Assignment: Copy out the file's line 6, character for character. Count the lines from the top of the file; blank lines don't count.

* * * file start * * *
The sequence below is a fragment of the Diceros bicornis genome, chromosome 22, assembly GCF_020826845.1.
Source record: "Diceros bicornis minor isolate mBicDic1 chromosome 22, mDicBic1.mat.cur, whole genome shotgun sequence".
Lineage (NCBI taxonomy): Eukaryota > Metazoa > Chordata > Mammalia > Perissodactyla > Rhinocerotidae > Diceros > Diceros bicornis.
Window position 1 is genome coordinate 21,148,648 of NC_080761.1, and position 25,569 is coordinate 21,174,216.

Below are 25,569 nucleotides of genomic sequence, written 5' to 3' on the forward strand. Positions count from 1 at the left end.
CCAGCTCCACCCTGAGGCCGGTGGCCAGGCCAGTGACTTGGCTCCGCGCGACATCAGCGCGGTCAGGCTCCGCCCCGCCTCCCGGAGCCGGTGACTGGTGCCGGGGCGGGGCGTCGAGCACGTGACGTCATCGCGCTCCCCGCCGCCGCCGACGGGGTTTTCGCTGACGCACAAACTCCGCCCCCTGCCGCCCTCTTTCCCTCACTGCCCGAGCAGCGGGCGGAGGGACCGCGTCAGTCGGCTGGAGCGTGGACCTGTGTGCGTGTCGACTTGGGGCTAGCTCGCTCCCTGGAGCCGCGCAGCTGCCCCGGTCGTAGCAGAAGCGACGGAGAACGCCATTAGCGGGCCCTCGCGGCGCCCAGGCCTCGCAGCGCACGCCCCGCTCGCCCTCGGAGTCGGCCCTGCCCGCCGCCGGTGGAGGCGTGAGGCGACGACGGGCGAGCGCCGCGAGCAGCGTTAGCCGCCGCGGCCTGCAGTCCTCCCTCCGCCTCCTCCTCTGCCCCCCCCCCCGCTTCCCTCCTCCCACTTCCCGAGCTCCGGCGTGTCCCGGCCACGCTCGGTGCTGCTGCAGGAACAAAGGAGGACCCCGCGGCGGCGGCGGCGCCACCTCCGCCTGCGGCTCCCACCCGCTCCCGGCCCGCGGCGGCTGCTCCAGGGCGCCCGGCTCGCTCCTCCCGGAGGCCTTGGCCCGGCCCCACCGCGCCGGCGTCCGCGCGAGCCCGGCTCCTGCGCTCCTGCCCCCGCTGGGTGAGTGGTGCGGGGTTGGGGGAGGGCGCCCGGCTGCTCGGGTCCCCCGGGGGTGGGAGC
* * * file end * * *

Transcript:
CCAGCTCCACCCTGAGGCCGGTGGCCAGGCCAGTGACTTGGCTCCGCGCGACATCAGCGCGGTCAGGCTCCGCCCCGCCTCCCGGAGCCGGTGACTGGTGCCGGGGCGGGGCGTCGAGCACGTGACGTCATCGCGCTCCCCGCCGCCGCCGACGGGGTTTTCGCTGACGCACAAACTCCGCCCCCTGCCGCCCTCTTTCCCTCACTGCCCGAGCAGCGGGCGGAGGGACCGCGTCAGTCGGCTGGAGCGTGGACCTGTGTGCGTGTCGACTTGGGGCTAGCTCGCTCCCTGGAGCCGCGCAGCTGCCCCGGTCGTAGCAGAAGCGACGGAGAACGCCATTAGCGGGCCCTCGCGGCGCCCAGGCCTCGCAGCGCACGCCCCGCTCGCCCTCGGAGTCGGCCCTGCCCGCCGCCGGTGGAGGCGTGAGGCGACGACGGGCGAGCGCCGCGAGCAGCGTTAGCCGCCGCGGCCTGCAGTCCTCCCTCCGCCTCCTCCTCTGCCCCCCCCCCCGCTTCCCTCCTCCCACTTCCCGAGCTCCGGCGTGTCCCGGCCACGCTCGGTGCTGCTGCAGGAACAAAGGAGGACCCCGCGGCGGCGGCGGCGCCACCTCCGCCTGCGGCTCCCACCCGCTCCCGGCCCGCGGCGGCTGCTCCAGGGCGCCCGGCTCGCTCCTCCCGGAGGCCTTGGCCCGGCCCCACCGCGCCGGCGTCCGCGCGAGCCCGGCTCCTGCGCTCCTGCCCCCGCTGGGTGAGTGGTGCGGGGTTGGGGGAGGGCGCCCGGCTGCTCGGGTCCCCCGGGGGTGGGAGC